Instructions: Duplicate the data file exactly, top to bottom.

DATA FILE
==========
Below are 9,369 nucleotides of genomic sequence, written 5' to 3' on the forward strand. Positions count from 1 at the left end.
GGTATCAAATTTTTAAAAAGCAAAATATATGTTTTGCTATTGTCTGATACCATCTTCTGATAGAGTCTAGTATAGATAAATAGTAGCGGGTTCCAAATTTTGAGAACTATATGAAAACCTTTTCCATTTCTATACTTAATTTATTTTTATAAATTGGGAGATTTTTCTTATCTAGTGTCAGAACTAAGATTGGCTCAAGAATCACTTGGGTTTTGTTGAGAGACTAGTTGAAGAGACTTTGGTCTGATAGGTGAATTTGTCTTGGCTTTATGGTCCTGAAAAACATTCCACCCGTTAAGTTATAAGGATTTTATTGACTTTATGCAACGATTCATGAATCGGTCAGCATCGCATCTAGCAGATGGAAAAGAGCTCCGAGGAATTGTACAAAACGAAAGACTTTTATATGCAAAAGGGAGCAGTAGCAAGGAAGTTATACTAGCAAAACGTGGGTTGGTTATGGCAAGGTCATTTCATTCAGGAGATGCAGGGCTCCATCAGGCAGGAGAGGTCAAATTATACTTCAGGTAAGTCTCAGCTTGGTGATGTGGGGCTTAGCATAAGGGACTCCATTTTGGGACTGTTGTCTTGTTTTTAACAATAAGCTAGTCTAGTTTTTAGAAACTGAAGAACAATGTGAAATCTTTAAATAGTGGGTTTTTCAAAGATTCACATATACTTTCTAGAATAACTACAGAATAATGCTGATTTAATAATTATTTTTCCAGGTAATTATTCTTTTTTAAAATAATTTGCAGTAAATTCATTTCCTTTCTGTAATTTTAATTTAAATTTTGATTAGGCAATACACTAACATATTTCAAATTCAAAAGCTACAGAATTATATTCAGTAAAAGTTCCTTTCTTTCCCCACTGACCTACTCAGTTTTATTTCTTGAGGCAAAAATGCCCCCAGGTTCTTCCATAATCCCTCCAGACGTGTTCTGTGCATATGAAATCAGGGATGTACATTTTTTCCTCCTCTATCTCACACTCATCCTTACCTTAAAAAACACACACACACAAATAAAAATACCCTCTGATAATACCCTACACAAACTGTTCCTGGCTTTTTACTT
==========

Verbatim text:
Below are 9,369 nucleotides of genomic sequence, written 5' to 3' on the forward strand. Positions count from 1 at the left end.
GGTATCAAATTTTTAAAAAGCAAAATATATGTTTTGCTATTGTCTGATACCATCTTCTGATAGAGTCTAGTATAGATAAATAGTAGCGGGTTCCAAATTTTGAGAACTATATGAAAACCTTTTCCATTTCTATACTTAATTTATTTTTATAAATTGGGAGATTTTTCTTATCTAGTGTCAGAACTAAGATTGGCTCAAGAATCACTTGGGTTTTGTTGAGAGACTAGTTGAAGAGACTTTGGTCTGATAGGTGAATTTGTCTTGGCTTTATGGTCCTGAAAAACATTCCACCCGTTAAGTTATAAGGATTTTATTGACTTTATGCAACGATTCATGAATCGGTCAGCATCGCATCTAGCAGATGGAAAAGAGCTCCGAGGAATTGTACAAAACGAAAGACTTTTATATGCAAAAGGGAGCAGTAGCAAGGAAGTTATACTAGCAAAACGTGGGTTGGTTATGGCAAGGTCATTTCATTCAGGAGATGCAGGGCTCCATCAGGCAGGAGAGGTCAAATTATACTTCAGGTAAGTCTCAGCTTGGTGATGTGGGGCTTAGCATAAGGGACTCCATTTTGGGACTGTTGTCTTGTTTTTAACAATAAGCTAGTCTAGTTTTTAGAAACTGAAGAACAATGTGAAATCTTTAAATAGTGGGTTTTTCAAAGATTCACATATACTTTCTAGAATAACTACAGAATAATGCTGATTTAATAATTATTTTTCCAGGTAATTATTCTTTTTTAAAATAATTTGCAGTAAATTCATTTCCTTTCTGTAATTTTAATTTAAATTTTGATTAGGCAATACACTAACATATTTCAAATTCAAAAGCTACAGAATTATATTCAGTAAAAGTTCCTTTCTTTCCCCACTGACCTACTCAGTTTTATTTCTTGAGGCAAAAATGCCCCCAGGTTCTTCCATAATCCCTCCAGACGTGTTCTGTGCATATGAAATCAGGGATGTACATTTTTTCCTCCTCTATCTCACACTCATCCTTACCTTAAAAAACACACACACACAAATAAAAATACCCTCTGATAATACCCTACACAAACTGTTCCTGGCTTTTTACTT